As an internationalist activist, I was accustomed to take part in mass protest to support different causes which I found close to my political thinking, such as the Palestinian fight for recognition and the Chiapas Revolution in Mexico. My political involvement with this emergency was a perfectly rational act; I felt I had to be there to be true to my ideas and myself. But what happened in Piazza Ocalan was a different matter which I discovered only by experiencing it. I had the personal chance, my first time, to connect with very different people from my culture and my personal history; I was gifted by this event to appreciate diversity and otherness as a feeling. I was enchanted by the dignity and the openness that the Kurds displayed in being there, so far away from home and for so long, embracing their leader and themselves without giving up to despair or anger.
After the New Year’s celebrations, things became more difficult; it was clear that the Italian government was not able to face the International front against Ocalan’s stay, plenty started to go back to Germany and the City Council applied pressure on the remaining Kurds to vacate the square. The political organization I was part of (C.S.O.A. Snia), together with others, mediated with the Police; we offered to host the few hundreds Kurds that didn’t want to leave until Apo’s situation was clear. We welcomed them into the building (a disused ex-fabric complex) that we occupied as our headquarters. We had huge indoor and outdoor spaces to fill; we made endless beds on the floor inside, organized tents for fires and gatherings outside, we made lots of tea for the Ramadan days and we made sure everyone was safe. We constantly surveilled the area, keeping fascists and police out of the way. We protected and defended each of them, feeling that ours was indeed a very little contribution to such a huge fight.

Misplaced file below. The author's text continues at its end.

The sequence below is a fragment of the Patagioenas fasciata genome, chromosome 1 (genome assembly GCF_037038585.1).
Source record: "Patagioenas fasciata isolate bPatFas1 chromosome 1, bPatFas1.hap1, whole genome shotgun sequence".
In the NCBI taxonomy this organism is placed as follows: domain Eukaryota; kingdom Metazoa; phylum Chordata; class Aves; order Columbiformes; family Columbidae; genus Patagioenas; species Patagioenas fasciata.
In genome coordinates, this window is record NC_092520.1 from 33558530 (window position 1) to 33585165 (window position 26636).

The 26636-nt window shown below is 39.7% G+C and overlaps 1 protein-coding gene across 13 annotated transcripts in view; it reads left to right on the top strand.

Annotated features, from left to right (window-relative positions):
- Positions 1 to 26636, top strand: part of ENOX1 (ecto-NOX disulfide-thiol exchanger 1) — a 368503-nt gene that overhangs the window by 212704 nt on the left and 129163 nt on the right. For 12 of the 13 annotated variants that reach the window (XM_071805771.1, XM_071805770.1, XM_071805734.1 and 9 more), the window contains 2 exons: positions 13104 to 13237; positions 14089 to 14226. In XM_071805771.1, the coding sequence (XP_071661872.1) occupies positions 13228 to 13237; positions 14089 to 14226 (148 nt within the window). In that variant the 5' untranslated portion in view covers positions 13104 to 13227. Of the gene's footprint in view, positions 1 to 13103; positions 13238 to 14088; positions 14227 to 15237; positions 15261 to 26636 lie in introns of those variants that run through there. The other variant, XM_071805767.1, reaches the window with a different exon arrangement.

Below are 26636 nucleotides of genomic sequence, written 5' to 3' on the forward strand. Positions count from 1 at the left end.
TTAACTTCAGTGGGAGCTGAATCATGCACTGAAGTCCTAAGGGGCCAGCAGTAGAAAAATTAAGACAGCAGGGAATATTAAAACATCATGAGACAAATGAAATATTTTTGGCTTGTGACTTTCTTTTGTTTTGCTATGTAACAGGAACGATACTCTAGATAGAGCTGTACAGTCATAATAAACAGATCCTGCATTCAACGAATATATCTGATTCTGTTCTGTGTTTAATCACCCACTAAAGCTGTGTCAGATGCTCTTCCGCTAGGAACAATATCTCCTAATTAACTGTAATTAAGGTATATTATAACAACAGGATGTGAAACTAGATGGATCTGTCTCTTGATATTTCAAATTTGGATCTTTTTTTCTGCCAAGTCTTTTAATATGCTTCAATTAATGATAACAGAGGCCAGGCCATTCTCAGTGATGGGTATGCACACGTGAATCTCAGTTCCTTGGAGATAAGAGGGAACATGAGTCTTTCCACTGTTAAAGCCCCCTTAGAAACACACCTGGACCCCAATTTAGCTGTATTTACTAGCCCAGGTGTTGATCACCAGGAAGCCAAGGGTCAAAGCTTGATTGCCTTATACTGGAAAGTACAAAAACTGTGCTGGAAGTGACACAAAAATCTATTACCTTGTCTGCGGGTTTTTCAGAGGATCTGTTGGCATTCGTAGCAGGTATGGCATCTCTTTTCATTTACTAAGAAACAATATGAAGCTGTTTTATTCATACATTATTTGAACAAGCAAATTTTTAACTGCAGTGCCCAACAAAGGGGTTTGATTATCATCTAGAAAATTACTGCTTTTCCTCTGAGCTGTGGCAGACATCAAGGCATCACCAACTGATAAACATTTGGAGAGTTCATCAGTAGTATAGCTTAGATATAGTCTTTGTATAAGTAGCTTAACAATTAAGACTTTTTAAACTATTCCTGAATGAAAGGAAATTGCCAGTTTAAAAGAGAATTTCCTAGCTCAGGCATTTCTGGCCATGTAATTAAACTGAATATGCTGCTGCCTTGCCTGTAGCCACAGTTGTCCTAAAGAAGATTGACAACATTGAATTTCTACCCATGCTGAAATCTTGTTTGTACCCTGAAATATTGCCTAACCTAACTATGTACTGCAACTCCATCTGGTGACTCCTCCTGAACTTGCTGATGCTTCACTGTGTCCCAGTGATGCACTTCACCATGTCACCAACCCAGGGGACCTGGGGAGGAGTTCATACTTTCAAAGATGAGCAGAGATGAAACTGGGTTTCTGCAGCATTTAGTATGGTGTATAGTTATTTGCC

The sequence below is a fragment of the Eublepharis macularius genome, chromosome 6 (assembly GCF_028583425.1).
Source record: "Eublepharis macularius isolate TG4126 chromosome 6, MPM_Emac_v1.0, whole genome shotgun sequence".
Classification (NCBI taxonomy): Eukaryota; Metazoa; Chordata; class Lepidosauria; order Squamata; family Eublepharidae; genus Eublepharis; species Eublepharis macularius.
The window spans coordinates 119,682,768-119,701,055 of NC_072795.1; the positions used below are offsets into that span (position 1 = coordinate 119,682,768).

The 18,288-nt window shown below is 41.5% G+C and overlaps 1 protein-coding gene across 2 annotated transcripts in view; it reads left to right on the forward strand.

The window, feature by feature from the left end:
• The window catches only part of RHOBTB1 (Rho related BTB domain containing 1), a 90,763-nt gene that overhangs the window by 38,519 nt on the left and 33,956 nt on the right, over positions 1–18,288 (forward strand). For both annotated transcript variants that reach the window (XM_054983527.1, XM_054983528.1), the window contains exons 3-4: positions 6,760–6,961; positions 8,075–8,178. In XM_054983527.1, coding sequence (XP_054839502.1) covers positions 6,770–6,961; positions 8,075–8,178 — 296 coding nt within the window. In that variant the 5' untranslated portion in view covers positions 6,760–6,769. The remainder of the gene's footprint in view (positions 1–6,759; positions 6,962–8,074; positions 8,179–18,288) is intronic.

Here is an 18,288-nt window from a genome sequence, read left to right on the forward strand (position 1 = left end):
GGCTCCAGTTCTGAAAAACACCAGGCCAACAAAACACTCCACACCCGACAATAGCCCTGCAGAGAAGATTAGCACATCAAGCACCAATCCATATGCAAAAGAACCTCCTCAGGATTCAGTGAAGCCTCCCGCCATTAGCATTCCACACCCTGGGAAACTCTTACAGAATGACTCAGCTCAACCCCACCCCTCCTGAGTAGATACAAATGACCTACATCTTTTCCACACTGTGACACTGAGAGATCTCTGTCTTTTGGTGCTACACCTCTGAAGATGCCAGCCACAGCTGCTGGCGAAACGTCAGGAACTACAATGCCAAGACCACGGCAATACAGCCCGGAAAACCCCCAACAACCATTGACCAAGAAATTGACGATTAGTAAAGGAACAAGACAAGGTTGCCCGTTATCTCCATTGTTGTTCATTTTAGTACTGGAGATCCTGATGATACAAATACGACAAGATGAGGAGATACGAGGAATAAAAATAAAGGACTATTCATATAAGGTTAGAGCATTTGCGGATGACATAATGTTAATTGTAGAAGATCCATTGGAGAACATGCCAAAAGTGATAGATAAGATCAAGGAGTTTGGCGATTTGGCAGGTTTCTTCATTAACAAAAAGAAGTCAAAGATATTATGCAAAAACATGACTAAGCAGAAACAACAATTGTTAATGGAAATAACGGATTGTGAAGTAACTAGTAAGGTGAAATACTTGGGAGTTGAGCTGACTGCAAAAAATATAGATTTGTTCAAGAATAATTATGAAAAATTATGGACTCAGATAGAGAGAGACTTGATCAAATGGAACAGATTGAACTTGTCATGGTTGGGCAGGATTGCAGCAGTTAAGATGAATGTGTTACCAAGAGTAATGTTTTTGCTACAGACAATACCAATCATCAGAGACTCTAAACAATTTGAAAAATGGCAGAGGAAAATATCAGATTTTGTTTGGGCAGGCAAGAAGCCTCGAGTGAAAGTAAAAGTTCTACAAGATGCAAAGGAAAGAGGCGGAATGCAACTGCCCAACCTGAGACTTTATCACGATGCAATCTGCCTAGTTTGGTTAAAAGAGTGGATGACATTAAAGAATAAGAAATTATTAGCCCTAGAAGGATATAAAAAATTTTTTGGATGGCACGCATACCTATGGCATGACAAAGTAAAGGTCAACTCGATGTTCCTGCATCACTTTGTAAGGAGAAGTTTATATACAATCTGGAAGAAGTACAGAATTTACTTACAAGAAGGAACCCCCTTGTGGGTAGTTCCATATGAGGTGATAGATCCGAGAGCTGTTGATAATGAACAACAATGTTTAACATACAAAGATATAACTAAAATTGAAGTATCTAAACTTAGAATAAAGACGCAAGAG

I recall the day Ocalan left Italy and the night after, when we put the last of our Kurdish friends on the buses to go back to their homes. I recall crying while looking at them moving away, disappearing after the traffic lights, during another endless, cold night.
When Ocalan was captured in Kenya, I was part of the mass protest that happened a few days after, which started with the bombing of the closed office of the Turkish Airlines in the main Roman square where we gathered (Piazza della Repubblica). I was there, my friends were there, I didn’t physically do it but I was involved in witnessing and supporting this act together with my comrades. I saw policemen pointing their guns at protesters; I was, like everyone there, very, very angry with the Italian government and the International community. Many were arrested in the days after, carrying on for a long time this sense of despair and anger and above all, of absolute helplessness. “Ocalan” for me is a word that contains all the ones I used in writing this memory. Above all, it means a permanent, long embrace; the same that holds Kurdish people’s hearts with the hope and the freedom that no prison can diminish and delete, and that grows day by day with the sharing of their truth.
Source: Komun Academy
Photo Credit: Simona Granati